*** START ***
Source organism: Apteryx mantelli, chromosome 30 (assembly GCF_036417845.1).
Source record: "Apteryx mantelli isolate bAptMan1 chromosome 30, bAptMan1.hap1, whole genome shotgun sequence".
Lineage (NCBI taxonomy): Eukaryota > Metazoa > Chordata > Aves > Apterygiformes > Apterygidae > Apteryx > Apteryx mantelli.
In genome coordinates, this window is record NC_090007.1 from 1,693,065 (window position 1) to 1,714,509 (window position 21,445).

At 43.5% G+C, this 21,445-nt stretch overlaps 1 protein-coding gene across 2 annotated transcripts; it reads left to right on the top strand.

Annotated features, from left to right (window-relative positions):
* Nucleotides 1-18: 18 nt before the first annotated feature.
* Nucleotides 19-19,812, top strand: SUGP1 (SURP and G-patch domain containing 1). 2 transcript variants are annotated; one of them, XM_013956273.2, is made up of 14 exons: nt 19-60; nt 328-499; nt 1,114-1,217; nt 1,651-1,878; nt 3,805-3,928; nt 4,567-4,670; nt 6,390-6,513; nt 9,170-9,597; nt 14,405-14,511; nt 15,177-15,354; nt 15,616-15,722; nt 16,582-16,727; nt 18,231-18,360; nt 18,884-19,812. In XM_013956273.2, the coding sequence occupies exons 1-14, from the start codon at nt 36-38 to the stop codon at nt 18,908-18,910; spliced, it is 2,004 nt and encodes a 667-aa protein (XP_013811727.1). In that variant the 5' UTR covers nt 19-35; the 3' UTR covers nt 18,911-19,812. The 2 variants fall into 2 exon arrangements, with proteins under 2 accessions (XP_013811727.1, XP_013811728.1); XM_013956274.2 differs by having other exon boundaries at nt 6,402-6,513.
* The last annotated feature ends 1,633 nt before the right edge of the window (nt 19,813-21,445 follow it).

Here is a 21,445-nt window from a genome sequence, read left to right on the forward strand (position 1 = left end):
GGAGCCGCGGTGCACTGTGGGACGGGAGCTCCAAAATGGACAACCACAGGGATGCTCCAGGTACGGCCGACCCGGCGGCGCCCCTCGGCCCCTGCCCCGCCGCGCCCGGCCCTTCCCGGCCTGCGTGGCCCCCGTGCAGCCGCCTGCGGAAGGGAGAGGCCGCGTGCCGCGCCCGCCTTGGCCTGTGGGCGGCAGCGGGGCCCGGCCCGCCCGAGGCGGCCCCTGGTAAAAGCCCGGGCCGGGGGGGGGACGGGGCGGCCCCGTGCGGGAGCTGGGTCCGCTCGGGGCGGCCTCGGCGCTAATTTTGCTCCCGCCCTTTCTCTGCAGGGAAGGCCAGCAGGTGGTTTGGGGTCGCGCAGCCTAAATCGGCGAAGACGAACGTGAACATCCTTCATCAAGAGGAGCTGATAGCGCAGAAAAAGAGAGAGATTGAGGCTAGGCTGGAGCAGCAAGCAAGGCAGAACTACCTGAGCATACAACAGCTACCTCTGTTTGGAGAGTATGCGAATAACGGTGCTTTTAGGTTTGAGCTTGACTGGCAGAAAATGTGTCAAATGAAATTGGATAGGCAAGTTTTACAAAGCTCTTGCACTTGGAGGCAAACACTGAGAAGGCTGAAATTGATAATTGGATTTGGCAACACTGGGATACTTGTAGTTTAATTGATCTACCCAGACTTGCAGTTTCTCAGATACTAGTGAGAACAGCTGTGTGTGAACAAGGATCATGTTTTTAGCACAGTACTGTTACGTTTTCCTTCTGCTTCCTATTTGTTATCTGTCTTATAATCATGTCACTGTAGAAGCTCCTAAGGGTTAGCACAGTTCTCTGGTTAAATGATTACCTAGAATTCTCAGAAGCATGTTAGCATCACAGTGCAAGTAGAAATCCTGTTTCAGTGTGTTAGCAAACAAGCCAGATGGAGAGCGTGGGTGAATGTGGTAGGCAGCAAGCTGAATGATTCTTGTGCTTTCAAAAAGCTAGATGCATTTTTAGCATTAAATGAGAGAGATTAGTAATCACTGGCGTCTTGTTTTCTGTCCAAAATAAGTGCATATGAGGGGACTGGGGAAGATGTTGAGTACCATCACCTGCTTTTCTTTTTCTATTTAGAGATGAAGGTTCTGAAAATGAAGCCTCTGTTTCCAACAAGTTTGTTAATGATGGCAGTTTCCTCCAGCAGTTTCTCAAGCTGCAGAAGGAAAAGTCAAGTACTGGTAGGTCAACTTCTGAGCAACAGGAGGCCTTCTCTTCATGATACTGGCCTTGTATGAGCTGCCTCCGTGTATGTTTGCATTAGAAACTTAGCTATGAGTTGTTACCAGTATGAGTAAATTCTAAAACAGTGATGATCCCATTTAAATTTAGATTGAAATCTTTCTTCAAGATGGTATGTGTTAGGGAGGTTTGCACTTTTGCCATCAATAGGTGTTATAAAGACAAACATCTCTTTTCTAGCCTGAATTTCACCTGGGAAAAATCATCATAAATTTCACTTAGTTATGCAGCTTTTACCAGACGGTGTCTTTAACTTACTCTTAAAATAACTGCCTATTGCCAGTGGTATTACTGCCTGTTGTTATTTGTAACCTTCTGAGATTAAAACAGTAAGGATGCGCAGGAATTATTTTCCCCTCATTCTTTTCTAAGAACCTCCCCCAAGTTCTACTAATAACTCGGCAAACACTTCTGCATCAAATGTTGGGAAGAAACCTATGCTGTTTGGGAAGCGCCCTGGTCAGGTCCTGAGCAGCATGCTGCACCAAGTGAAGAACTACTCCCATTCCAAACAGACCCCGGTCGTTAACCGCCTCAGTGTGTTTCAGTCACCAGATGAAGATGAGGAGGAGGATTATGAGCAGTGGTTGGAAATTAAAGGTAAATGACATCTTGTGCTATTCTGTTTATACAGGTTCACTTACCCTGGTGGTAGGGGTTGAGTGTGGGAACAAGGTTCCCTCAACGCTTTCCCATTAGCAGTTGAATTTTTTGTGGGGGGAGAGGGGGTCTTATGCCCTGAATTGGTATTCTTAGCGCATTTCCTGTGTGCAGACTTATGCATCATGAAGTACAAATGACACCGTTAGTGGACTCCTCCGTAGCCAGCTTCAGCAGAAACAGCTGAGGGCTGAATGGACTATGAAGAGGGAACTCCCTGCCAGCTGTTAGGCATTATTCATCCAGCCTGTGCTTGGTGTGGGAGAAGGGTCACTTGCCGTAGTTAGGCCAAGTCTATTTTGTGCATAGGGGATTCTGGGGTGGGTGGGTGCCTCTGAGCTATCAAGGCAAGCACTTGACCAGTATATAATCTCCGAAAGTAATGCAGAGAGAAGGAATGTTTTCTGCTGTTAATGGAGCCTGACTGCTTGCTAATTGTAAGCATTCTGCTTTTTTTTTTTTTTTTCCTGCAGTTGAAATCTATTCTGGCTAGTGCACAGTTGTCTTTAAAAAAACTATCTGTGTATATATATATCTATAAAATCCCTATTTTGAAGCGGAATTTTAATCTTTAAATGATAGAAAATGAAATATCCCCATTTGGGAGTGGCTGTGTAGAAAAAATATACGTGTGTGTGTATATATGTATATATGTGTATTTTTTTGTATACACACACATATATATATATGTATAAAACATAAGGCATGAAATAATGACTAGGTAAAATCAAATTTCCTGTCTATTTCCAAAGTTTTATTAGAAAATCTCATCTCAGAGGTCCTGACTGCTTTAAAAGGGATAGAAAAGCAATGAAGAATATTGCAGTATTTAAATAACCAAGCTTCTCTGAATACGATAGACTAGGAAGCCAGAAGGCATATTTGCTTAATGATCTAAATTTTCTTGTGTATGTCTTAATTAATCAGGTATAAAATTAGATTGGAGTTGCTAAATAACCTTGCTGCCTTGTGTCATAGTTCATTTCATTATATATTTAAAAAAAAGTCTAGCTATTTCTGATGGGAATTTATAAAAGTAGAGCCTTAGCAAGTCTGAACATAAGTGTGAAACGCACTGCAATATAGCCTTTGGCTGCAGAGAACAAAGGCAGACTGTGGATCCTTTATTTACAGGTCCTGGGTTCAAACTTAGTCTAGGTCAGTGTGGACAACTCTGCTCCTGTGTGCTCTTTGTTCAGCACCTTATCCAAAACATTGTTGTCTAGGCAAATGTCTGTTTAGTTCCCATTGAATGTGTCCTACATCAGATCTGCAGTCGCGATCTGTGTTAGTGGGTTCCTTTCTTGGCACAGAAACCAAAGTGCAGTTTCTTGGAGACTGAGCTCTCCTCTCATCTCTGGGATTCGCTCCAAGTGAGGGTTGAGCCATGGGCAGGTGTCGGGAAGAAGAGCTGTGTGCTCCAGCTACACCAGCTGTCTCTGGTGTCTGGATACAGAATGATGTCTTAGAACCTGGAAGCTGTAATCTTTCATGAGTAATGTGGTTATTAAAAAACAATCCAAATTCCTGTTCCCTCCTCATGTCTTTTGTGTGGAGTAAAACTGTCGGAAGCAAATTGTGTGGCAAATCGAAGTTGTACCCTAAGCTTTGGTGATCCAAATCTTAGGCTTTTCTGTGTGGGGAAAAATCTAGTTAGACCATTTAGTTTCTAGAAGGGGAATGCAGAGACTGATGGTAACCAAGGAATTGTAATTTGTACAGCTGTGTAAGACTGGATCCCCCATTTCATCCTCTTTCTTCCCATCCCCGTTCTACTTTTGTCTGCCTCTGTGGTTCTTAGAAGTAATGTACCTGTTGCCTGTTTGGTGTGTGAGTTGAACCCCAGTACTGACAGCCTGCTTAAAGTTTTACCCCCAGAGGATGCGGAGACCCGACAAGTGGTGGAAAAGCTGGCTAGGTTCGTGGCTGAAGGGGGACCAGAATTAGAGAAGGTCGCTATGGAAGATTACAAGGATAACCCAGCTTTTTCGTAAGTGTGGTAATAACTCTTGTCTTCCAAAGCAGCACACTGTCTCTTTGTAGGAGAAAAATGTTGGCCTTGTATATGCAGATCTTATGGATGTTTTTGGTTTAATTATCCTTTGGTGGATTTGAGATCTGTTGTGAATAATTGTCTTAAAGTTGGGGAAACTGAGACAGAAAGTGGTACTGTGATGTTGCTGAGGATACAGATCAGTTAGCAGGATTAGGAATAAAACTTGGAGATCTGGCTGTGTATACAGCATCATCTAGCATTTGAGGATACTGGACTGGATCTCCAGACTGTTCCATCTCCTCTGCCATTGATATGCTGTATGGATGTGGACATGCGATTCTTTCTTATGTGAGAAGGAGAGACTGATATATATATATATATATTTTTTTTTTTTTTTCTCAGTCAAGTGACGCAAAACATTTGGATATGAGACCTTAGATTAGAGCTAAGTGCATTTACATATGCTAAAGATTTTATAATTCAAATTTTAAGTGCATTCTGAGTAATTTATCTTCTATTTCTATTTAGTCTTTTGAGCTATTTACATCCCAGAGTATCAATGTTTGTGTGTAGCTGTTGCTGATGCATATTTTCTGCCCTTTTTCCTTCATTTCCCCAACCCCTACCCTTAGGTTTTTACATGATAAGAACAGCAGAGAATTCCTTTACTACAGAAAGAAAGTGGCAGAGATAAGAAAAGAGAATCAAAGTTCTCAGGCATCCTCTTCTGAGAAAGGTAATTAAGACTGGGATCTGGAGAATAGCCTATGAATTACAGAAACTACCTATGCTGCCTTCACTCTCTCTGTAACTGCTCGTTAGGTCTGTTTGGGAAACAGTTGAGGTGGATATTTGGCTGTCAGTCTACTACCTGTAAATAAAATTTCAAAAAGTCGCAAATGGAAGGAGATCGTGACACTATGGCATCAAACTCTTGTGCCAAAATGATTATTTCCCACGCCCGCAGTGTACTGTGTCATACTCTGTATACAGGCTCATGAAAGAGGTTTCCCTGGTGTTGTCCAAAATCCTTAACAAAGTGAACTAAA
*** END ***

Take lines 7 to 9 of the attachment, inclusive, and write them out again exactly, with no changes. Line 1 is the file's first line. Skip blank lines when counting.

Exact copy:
* Nucleotides 1-18: 18 nt before the first annotated feature.
* Nucleotides 19-19,812, top strand: SUGP1 (SURP and G-patch domain containing 1). 2 transcript variants are annotated; one of them, XM_013956273.2, is made up of 14 exons: nt 19-60; nt 328-499; nt 1,114-1,217; nt 1,651-1,878; nt 3,805-3,928; nt 4,567-4,670; nt 6,390-6,513; nt 9,170-9,597; nt 14,405-14,511; nt 15,177-15,354; nt 15,616-15,722; nt 16,582-16,727; nt 18,231-18,360; nt 18,884-19,812. In XM_013956273.2, the coding sequence occupies exons 1-14, from the start codon at nt 36-38 to the stop codon at nt 18,908-18,910; spliced, it is 2,004 nt and encodes a 667-aa protein (XP_013811727.1). In that variant the 5' UTR covers nt 19-35; the 3' UTR covers nt 18,911-19,812. The 2 variants fall into 2 exon arrangements, with proteins under 2 accessions (XP_013811727.1, XP_013811728.1); XM_013956274.2 differs by having other exon boundaries at nt 6,402-6,513.
* The last annotated feature ends 1,633 nt before the right edge of the window (nt 19,813-21,445 follow it).